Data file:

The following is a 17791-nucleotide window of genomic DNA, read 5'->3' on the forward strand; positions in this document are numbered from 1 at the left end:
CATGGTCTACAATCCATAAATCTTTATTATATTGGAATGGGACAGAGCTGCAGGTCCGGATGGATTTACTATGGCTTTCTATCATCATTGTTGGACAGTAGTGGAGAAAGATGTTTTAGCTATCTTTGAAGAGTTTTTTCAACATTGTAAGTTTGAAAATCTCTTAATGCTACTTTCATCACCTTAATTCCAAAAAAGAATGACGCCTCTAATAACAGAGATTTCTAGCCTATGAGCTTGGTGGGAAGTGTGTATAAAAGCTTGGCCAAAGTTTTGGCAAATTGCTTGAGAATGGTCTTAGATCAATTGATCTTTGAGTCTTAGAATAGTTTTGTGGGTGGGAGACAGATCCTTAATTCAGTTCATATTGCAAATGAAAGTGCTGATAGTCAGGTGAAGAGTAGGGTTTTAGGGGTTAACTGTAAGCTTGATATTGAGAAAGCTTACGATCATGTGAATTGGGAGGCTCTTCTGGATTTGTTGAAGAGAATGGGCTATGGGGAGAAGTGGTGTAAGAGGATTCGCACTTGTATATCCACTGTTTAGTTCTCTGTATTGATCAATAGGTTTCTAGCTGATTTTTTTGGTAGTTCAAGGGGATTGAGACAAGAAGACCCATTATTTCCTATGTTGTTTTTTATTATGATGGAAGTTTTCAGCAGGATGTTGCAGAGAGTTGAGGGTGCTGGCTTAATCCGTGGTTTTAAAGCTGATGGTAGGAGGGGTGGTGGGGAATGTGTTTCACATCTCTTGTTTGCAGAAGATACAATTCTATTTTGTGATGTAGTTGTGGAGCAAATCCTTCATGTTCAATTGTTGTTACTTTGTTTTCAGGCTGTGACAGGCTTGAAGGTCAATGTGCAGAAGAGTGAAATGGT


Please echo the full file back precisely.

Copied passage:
The following is a 17791-nucleotide window of genomic DNA, read 5'->3' on the forward strand; positions in this document are numbered from 1 at the left end:
CATGGTCTACAATCCATAAATCTTTATTATATTGGAATGGGACAGAGCTGCAGGTCCGGATGGATTTACTATGGCTTTCTATCATCATTGTTGGACAGTAGTGGAGAAAGATGTTTTAGCTATCTTTGAAGAGTTTTTTCAACATTGTAAGTTTGAAAATCTCTTAATGCTACTTTCATCACCTTAATTCCAAAAAAGAATGACGCCTCTAATAACAGAGATTTCTAGCCTATGAGCTTGGTGGGAAGTGTGTATAAAAGCTTGGCCAAAGTTTTGGCAAATTGCTTGAGAATGGTCTTAGATCAATTGATCTTTGAGTCTTAGAATAGTTTTGTGGGTGGGAGACAGATCCTTAATTCAGTTCATATTGCAAATGAAAGTGCTGATAGTCAGGTGAAGAGTAGGGTTTTAGGGGTTAACTGTAAGCTTGATATTGAGAAAGCTTACGATCATGTGAATTGGGAGGCTCTTCTGGATTTGTTGAAGAGAATGGGCTATGGGGAGAAGTGGTGTAAGAGGATTCGCACTTGTATATCCACTGTTTAGTTCTCTGTATTGATCAATAGGTTTCTAGCTGATTTTTTTGGTAGTTCAAGGGGATTGAGACAAGAAGACCCATTATTTCCTATGTTGTTTTTTATTATGATGGAAGTTTTCAGCAGGATGTTGCAGAGAGTTGAGGGTGCTGGCTTAATCCGTGGTTTTAAAGCTGATGGTAGGAGGGGTGGTGGGGAATGTGTTTCACATCTCTTGTTTGCAGAAGATACAATTCTATTTTGTGATGTAGTTGTGGAGCAAATCCTTCATGTTCAATTGTTGTTACTTTGTTTTCAGGCTGTGACAGGCTTGAAGGTCAATGTGCAGAAGAGTGAAATGGT